Wednesday, May 6, 2009


My interest in images emerged strongly in the late '60s when I joined the crew at Cerebrum in NYC.

In 1968 an innovative entertainment concept was introduced in New York by Ruffin Cooper, Jr., a banker's son from Texas who was joined by a score or more of independent artists and media freaks. A ground-level Soho loft on Mercer Street became a nightly laboratory for mind bending excursions into film, sound, slides, mist, music, strobes and eroticism. Visitors exchanged their clothing at the door for sheer white gowns and were lead along a raised cat-walk to connected media platforms where they became canvases for the artists in the projection booths perched high at either end of the studio. Then Cerebrum Guides offered them toys for the senses, including headphones, Viewmasters, slide projectors, parachutes, spools of magnetic tape for unwinding, etc., so they could interact with other guests and the environment. There was usually just one event each night. The white gowns were laundered every day, usually. More can be read about Cerebrum by visiting this site:

Cooper went on to become a Hog Farmer at the Woodstock Festival and a well known San Francisco based photographer of architectural subjects printed in mammoth scale. His show, Creating an Illusion: huge, consecutive photo details compositing the face of the Statue of Liberty, printed on fabric, spanned the length of the Port Authority Bus Terminal in NYC in 1985.

Creators of, and visitors to Cerebrum are invited to comment about their recollections. I'm happy to have been able to restore this film and I'm certain many of you will be happy to have seen it.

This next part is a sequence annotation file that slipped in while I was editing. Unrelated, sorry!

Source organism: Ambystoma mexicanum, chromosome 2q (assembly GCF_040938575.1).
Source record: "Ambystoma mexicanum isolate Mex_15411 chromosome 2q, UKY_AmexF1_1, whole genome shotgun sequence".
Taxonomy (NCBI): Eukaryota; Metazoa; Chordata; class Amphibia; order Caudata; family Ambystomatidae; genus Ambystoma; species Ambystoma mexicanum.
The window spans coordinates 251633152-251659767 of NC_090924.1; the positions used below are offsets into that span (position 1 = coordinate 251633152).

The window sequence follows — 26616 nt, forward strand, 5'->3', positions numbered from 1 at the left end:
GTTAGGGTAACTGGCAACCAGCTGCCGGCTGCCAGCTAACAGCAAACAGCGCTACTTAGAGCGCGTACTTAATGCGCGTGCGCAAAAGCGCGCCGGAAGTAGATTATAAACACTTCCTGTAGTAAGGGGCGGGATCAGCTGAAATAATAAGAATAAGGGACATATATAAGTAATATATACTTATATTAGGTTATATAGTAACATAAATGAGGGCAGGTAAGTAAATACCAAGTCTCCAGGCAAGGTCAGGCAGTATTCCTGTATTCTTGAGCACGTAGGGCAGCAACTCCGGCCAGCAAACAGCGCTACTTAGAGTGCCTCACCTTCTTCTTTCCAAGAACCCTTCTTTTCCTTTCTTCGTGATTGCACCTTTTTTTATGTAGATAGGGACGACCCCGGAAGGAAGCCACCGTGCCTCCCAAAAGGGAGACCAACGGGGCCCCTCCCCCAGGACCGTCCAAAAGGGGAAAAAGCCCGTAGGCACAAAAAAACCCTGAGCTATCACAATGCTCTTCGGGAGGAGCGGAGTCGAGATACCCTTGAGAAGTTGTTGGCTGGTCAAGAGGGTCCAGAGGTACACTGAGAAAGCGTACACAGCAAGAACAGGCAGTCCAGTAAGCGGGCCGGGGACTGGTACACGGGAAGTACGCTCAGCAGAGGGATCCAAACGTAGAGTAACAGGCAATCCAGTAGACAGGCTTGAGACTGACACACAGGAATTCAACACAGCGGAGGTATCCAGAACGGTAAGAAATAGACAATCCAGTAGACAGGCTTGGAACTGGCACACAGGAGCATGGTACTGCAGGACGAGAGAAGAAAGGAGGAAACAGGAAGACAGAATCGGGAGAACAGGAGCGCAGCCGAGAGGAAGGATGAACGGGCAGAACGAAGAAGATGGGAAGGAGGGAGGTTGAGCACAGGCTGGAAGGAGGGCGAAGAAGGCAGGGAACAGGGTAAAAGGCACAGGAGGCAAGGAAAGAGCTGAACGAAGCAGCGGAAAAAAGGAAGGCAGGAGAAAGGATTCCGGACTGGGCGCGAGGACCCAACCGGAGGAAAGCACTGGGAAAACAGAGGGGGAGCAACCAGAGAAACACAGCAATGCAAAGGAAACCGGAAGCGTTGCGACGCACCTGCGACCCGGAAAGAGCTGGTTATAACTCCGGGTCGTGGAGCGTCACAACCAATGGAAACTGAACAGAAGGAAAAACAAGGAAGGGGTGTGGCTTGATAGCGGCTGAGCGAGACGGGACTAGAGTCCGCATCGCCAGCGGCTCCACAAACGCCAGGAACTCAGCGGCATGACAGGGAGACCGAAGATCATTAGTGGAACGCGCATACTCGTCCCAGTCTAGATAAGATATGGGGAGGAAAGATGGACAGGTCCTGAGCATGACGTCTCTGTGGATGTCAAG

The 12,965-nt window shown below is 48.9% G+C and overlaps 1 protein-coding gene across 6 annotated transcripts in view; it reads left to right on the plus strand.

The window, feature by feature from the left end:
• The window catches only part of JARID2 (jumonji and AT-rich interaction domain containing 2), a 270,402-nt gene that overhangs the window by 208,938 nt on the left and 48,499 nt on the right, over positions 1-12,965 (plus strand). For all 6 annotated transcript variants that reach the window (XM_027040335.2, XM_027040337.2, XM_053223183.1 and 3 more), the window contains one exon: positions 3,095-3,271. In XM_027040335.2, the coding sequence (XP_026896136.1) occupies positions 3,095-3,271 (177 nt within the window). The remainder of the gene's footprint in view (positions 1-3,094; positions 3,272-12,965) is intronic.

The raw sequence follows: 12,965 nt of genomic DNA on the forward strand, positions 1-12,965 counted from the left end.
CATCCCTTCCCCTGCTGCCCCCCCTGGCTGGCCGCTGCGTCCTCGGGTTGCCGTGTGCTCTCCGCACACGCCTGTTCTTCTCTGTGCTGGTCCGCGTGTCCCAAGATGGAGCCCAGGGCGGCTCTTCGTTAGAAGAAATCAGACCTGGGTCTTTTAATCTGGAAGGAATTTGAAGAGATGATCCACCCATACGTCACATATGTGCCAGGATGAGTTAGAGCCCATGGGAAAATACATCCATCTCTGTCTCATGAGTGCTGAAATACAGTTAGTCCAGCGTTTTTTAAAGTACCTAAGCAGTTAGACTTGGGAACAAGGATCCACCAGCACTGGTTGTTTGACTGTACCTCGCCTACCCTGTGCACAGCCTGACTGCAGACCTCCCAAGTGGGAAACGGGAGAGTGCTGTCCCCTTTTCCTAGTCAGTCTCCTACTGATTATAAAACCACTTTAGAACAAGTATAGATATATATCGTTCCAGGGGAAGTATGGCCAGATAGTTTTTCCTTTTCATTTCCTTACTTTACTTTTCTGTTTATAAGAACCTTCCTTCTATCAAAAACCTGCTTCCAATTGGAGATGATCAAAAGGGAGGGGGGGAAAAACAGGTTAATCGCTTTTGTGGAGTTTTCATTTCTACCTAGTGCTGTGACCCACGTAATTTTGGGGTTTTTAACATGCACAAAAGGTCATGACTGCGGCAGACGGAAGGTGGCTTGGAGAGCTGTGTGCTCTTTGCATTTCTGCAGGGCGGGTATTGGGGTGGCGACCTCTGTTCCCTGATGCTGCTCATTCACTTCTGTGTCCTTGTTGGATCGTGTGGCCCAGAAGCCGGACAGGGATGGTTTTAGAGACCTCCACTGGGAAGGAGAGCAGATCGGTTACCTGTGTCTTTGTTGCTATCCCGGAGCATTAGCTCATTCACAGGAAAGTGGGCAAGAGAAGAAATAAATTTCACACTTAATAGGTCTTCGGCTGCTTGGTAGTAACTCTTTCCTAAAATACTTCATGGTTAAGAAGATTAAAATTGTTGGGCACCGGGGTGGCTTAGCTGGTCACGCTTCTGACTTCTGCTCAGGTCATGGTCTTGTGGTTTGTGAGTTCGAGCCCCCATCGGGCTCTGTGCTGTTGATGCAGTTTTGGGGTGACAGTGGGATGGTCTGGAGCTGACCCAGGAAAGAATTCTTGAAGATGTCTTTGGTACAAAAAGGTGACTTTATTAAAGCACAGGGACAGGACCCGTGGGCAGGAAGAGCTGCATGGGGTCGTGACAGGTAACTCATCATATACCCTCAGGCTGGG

The film is an off-air from a local channel's broadcast crew (NYC)


  1. Bart,
    My names Larry. I was the "head guide" at Cerebrum. Do you remember me? Write me at Topangapan(at)

    1. HI. My mother was there, Celia Barbosa, do you know her?

  2. Hi Bart

    Cerebrum started as a fun evening session in my loft around the corner, in the building where Dionysus in 69 was first performed. With Ruffin we went on to do a show in Omaha Nebraska called 'Ruffin Cooper's New World Sound Machine' ( article in Sunday World Herald, Omaha, April 14th 1968) and then came back to open the club, part of the funding came from my company, Fantastic Crate on Canal Street


  3. If any money comes out of this, I want my share as an Associate of 'Absolutely Unlimited, Ltd. I was the 'clerk of works' who built Cerebrum using volunteer labor culled from the few local artists and other assorted misfits, along with some professional help, viz. Damone Electric, Acoustic Research, Women's Wear Daily, etc. I was charged with interpreting Storyk's plan into reality in the fairly decrepit building at 429 Broome St. I remember dragging 400# radiators out to the sidewalk where we planned to pick them up in the morning for scrap metal money and, guess what, they were gone before 2 AM. Many more stories later, Henry(frmrly Hank) Brann

  4. Hello Everyone

    My name is Jonathan and I a PhD student from Melbourne, Australia. I am currently looking at multimedia in architecture and am looking at Cerebrum as a case study. I am hoping to talk to people about their experiences of this place; to figure the design of the place and what happened there. If anybody is interested in sharing their thoughts, please write to me at j.lovell4(at)


    Jonathan Lovell